Posted by: Marty Fahncke | August 8, 2007

Communication after a disaster

Greensburg, Kansas after the tornado of 2007

On May 4th, 2007, the town of Greensburg, Kansas was hit by a tornado, leveling 90% of the entire town. 

A few weeks ago, I heard from one of the organizations helping in the rebuilding efforts, called Greensburg GreenTown

They were trying to figure out how to best communicate important rebuilding information to the 1,500 residents of Greensburg, who are now scattered across several counties, living with friends, relatives, and in trailers and RV’s.  

Because everyone is scattered about, it has been very difficult to reach all of the residents in a timely manner with important information and announcements.  

Also, because most of the residents lost everything in the tornado, including their computers, email wasn’t an option for broadcasting information.

Now this was something I hadn’t really thought much about when these things happen.  Whether it’s 9/11, Katrina, or Greensburg, one of the things you don’t think about is “how do we communicate with everyone involved?”

Yet communication is SO important!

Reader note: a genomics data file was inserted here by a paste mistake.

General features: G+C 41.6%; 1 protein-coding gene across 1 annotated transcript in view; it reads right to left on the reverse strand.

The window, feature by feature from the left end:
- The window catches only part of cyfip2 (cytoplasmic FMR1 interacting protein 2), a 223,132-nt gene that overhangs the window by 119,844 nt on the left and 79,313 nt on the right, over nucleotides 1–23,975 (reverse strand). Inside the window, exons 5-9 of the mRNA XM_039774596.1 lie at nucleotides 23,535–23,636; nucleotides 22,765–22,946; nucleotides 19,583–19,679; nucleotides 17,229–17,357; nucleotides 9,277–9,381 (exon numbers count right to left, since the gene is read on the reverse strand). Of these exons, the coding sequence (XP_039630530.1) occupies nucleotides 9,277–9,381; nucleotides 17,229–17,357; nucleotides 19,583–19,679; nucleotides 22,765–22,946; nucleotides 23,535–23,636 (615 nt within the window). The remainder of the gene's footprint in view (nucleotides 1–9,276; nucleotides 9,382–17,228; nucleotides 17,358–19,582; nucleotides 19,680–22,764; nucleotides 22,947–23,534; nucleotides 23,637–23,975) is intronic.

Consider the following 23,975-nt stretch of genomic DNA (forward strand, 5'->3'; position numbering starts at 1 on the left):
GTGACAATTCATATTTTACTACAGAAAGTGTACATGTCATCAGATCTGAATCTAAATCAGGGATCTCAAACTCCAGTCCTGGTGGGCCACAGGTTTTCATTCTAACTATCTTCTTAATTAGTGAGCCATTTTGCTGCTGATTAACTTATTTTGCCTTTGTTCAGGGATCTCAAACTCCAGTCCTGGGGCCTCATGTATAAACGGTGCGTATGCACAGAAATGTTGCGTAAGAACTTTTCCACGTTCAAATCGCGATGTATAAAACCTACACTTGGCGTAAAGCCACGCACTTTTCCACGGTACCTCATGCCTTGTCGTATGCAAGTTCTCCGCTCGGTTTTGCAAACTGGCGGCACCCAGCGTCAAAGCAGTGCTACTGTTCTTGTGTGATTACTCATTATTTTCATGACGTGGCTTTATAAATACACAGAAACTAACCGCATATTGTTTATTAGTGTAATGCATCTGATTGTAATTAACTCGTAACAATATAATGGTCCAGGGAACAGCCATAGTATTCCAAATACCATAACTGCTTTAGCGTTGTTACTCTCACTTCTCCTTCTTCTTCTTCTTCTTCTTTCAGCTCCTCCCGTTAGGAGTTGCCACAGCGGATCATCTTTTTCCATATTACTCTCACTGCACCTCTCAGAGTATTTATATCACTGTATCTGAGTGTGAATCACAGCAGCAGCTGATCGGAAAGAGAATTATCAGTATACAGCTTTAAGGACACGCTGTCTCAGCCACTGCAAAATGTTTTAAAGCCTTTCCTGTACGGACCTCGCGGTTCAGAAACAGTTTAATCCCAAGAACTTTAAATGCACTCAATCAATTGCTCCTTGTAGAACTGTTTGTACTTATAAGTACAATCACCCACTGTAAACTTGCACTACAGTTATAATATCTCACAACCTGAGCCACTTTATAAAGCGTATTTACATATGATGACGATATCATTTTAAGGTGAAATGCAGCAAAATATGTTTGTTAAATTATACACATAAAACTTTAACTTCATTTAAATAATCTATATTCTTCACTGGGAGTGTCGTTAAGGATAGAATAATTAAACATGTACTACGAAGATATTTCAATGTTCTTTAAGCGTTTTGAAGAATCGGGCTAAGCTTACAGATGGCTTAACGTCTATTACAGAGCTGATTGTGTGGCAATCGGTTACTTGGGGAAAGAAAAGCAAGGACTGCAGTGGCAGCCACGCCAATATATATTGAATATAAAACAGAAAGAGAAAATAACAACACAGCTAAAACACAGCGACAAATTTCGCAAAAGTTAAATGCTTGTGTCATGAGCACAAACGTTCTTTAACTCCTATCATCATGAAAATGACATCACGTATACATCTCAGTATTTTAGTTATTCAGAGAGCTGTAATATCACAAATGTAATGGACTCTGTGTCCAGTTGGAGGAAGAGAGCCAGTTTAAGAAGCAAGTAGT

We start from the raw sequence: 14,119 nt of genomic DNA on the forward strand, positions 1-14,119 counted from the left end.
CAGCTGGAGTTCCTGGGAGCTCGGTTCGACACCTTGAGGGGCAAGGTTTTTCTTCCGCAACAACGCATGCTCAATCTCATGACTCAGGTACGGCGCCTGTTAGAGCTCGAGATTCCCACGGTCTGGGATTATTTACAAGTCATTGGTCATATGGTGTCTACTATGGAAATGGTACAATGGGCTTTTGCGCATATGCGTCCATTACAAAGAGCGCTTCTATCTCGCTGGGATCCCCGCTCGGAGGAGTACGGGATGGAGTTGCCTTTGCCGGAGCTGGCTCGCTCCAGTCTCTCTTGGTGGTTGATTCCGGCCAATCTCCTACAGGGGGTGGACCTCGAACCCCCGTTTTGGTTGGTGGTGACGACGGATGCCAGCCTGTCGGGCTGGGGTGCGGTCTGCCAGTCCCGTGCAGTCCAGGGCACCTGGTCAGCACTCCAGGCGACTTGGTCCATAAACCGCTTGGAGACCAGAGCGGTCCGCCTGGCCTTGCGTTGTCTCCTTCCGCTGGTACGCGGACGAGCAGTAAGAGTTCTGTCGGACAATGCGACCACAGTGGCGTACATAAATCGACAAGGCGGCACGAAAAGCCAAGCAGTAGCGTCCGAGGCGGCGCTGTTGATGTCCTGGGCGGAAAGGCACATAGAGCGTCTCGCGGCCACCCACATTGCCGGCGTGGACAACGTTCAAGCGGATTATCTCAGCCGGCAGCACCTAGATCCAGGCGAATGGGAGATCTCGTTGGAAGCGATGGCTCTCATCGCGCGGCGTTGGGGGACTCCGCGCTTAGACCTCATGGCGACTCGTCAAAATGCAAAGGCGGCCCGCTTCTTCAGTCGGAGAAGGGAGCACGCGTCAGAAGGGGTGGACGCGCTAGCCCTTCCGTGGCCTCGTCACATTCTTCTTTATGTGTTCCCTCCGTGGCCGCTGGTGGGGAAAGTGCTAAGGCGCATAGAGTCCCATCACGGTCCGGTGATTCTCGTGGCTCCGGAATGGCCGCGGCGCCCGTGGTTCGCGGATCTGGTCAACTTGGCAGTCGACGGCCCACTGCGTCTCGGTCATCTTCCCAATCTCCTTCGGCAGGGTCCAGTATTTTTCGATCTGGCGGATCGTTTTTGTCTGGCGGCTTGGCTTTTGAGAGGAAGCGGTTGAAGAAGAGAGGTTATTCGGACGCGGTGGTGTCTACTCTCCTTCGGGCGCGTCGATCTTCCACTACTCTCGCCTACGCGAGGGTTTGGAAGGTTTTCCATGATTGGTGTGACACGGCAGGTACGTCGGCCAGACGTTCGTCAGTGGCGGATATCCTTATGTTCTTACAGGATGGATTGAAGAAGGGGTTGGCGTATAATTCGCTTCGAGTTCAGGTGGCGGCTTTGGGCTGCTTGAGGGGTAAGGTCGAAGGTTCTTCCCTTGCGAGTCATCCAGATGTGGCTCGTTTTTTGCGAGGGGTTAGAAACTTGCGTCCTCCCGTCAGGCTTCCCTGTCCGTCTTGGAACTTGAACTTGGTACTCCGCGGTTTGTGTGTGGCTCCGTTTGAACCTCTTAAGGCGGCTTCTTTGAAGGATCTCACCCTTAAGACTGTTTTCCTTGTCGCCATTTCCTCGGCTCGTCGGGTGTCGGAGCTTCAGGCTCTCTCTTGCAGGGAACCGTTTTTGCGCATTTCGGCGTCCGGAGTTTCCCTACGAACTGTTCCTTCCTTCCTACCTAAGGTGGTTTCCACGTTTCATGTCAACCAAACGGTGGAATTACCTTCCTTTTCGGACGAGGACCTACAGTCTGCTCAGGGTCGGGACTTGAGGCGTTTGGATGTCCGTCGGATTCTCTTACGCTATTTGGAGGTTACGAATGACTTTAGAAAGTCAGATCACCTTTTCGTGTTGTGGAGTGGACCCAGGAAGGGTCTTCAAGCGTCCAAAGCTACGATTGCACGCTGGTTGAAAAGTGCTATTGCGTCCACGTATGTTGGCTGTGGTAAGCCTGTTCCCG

After some discussion, we did determine that pretty much all of the residents had access to a little thing called a TELEPHONE!  Whether a mobile phone or a land line where they were staying, nearly everyone had access to a telephone, even if everything else had been lost.

Upon coming to that realization, I immediately donated one of our Conference Call University teleseminar bridge lines to the cause.  This line can connect as many as 350 people at a time to each other, and /or to a presenter who may have vital information about the rebuilding efforts. 

I recently heard from Daniel Wallach, the Director of Greensburg GreenTown, who said “Thank you for the very generous gift of an unlimited conference call line for meetings and committees! This has proven to be a very helpful tool in the rebuilding  process!”

Glad I could help Daniel. 

If you would like to help in the Greensburg rebuilding efforts by donating money or services, please click here.

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Responses

  1. […] Yesterday, I blogged about communication in a disaster. […]


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